More troubles for PPP loans and the employee retention credit

No one ever said the paycheck protection program loans and the employee retention credit would be easy to implement. That’s what happens when Congress pushes through a 335-page disaster relief law in a scant two days. Questions and problems keep turning up like bad pennies.

Employee retention credit

The employee retention credit offers you a 50% credit on your share of Social Security taxes, up to $5,000 per employee, if you continue to pay and provide health benefits to employees. But many employers have concluded that continuing to pay employees isn’t realistic right now. They are, however, willing to continue their health benefits.

According to an IRS FAQ, you’re not eligible for the credit if you just continue to provide health benefits. Technically, the IRS is correct. Section 2301 of the Coronavirus Aid, Relief, and Economic Security Act says employers must pay wages and a proportionate amount of health benefits.

Sen. Chuck Grassley (R.–Iowa), who’s chairman of the Senate Finance Committee, along with Finance Committee ranking member Ron Wyden (D.–Ore.) and House Ways and Means Committee Chair Richard E. Neal (D.–Mass.) beg to differ with the IRS’s interpretation.

Payroll Handbook D

In a May 4 letter to Treasury Secretary Steven Mnuchin, they stated, “In drafting the provision, qualified wages were explicitly expanded to incorporate certain qualified health benefits, with the intent to provide an incentive for employers to continue providing health benefits to their employees, even if the employer was otherwise unable to continue paying regular wages because of the coronavirus pandemic.”

Either the IRS will update its FAQ or new legislation will conform to the tax writers’ intent.

Employers with more than 100 employees can take the credit only for wages paid and health benefits provided to employees who aren’t working. The question is: How can you determine the hours exempts aren’t working if they work irregular hours to begin with?

According to the IRS, you may use any reasonable method to make this determination. Reasonable methods include:

  • The method (or methods) you use to measure exempts’ entitlement to intermittent leave under the FMLA
  • The method you use to measure exempts’ entitlement to paid leave under your usual practices.

PPP loans

The controversy swirling around the retention credit pales in comparison to the paycheck protection program loans and for a lot of the same reasons—loan recipients have concluded that it’s not reasonable to continue to pay employees for eight weeks when there’s no work available.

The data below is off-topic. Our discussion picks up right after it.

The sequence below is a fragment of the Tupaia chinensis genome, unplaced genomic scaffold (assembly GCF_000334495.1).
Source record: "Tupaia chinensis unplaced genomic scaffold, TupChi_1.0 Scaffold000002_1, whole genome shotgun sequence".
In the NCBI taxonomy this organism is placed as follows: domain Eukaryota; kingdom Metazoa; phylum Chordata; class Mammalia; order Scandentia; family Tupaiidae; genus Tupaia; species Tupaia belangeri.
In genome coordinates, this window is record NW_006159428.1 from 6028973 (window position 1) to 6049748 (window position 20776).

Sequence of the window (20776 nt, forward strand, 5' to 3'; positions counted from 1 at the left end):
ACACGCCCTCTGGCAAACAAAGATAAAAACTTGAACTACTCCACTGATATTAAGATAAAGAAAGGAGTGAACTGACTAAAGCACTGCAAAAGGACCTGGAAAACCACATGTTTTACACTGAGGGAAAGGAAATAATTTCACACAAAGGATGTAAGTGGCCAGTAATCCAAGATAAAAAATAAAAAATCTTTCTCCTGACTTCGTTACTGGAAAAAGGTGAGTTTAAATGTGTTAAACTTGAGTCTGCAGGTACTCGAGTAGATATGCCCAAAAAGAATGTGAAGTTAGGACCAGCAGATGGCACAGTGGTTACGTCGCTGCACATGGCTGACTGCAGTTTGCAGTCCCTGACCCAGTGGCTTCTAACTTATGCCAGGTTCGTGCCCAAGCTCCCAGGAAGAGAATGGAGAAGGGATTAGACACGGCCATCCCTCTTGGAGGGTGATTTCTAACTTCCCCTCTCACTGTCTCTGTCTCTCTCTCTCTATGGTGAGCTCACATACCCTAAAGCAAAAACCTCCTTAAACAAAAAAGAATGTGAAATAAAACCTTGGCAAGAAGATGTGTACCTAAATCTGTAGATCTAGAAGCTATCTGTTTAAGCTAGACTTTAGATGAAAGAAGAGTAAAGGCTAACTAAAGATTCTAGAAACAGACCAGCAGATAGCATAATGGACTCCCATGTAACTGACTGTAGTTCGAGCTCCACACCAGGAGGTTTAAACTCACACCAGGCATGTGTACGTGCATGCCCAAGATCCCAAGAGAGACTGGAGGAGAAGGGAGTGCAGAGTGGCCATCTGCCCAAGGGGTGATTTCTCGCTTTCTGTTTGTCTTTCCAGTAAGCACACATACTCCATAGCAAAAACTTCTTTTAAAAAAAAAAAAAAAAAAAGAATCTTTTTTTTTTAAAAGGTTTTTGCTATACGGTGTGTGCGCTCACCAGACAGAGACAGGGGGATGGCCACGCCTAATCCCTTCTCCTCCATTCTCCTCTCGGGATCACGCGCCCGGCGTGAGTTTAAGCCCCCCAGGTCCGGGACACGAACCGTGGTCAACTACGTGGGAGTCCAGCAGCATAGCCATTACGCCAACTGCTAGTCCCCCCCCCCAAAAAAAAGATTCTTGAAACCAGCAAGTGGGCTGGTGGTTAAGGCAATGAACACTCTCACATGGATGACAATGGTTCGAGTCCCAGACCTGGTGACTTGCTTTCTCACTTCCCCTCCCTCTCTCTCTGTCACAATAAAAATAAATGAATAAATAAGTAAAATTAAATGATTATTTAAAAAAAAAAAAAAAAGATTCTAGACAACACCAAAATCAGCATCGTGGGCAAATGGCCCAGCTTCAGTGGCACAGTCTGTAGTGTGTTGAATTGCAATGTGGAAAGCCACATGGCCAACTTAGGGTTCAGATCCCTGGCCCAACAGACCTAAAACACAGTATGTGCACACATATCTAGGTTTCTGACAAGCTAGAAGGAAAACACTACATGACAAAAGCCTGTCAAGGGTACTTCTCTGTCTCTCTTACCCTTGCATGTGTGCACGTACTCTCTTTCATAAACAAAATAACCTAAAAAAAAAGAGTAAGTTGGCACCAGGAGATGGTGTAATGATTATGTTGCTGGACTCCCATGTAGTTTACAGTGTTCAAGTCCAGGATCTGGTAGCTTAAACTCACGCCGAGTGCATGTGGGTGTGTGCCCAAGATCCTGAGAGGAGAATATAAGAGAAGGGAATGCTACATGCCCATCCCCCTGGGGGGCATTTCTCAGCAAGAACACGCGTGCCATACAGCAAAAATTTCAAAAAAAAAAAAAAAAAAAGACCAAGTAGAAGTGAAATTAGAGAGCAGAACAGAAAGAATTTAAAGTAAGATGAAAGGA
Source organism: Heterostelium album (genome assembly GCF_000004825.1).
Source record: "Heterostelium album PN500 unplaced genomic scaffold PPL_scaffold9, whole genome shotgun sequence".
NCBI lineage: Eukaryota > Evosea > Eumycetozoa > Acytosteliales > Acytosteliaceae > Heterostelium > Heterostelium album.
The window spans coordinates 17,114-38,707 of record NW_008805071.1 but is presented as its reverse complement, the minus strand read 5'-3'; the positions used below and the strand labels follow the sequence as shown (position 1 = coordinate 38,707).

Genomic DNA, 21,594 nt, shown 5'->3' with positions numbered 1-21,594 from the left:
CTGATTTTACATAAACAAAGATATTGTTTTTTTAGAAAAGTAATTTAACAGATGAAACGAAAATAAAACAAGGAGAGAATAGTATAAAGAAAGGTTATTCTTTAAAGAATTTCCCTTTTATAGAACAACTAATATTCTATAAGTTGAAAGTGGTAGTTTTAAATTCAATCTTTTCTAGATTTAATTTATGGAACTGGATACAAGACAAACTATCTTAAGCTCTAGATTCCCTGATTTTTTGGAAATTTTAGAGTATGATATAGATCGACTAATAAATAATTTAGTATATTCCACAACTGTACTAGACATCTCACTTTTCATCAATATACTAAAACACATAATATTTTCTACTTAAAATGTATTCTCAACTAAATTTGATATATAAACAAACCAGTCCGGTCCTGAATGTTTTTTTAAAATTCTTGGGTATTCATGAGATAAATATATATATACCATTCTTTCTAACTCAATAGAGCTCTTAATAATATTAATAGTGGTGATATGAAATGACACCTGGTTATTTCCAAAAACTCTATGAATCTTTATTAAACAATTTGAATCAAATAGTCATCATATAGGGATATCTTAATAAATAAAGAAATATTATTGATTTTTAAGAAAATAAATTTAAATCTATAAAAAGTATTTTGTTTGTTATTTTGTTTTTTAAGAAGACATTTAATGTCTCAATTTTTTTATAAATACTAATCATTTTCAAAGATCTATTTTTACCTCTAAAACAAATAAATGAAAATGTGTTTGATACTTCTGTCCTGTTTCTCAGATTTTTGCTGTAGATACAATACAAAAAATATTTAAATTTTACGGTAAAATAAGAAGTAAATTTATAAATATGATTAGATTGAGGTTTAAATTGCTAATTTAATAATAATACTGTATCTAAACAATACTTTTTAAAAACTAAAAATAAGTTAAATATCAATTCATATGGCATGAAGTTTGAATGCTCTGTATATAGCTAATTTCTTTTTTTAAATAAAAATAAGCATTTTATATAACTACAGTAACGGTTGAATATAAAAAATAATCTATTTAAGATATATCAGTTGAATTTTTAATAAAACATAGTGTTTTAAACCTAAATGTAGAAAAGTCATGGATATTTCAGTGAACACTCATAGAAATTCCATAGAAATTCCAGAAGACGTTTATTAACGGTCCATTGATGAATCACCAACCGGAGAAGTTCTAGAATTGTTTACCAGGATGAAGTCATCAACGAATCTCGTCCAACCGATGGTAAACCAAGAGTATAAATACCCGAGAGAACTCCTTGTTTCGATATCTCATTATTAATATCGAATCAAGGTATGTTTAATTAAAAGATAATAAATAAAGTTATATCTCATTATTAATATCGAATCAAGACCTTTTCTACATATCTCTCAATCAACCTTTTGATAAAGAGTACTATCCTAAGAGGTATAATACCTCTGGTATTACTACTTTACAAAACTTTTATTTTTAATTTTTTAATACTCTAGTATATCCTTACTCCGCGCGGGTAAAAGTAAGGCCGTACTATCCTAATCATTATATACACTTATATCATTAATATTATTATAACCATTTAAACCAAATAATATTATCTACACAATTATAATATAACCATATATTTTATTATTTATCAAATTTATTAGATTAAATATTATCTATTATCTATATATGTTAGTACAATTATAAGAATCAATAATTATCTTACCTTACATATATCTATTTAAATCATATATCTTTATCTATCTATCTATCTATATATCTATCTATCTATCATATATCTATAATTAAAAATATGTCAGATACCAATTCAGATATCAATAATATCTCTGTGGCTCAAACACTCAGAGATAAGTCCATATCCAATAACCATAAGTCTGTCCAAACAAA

The IRS and the SBA now say you can return the loan by May 14, no questions asked. If you return your loan, you can qualify for the employee retention credit, or, more importantly, you can defer your 6.2% share of Social Security taxes through the end of the year.

Another FAQ clarifies that your loan forgiveness won’t be reduced if you laid off employees, made a written offer to rehire them at the same salary/wages and same number of hours and they declined your offer. Added twist: These employees may longer be eligible for unemployment benefits.

A new wrinkle with PPP loans

As per IRS Notice 2020-32, if your PPP loan is forgiven, you can’t also take a corporate deduction for the same wages and benefits. Although this is Tax Law 101 (no double dips), Grassley and Wyden are asking the IRS to reconsider its conclusion and again, are threatening legislation to undue it.

And then there’s the issue of exactly who’s getting these PPP loans. We’re all aware that big restaurant chains got loans and then returned them. How about strip clubs in Wisconsin?

Several Wisconsin strip clubs were denied PPP loans, based on a 1996 SBA regulation denying assistance to small businesses that present live performances of a prurient sexual nature. The clubs sued the SBA to enjoin it from enforcing this regulation. A federal trial court agreed with the clubs. Court: The plaintiffs correctly note that no provision of the CARES Act relating to the PPP creates classifications of small businesses or provides that certain kinds of small businesses are not within the scope of the PPP. (Camelot Banquet Rooms LLC et al. v. U.S. Small Business Administration, No. 2:20-cv-00601, D.C., Wis., 2020)

The clubs, therefore, can go ahead and apply for PPP loans, but the tax writers may have something to say about this, too.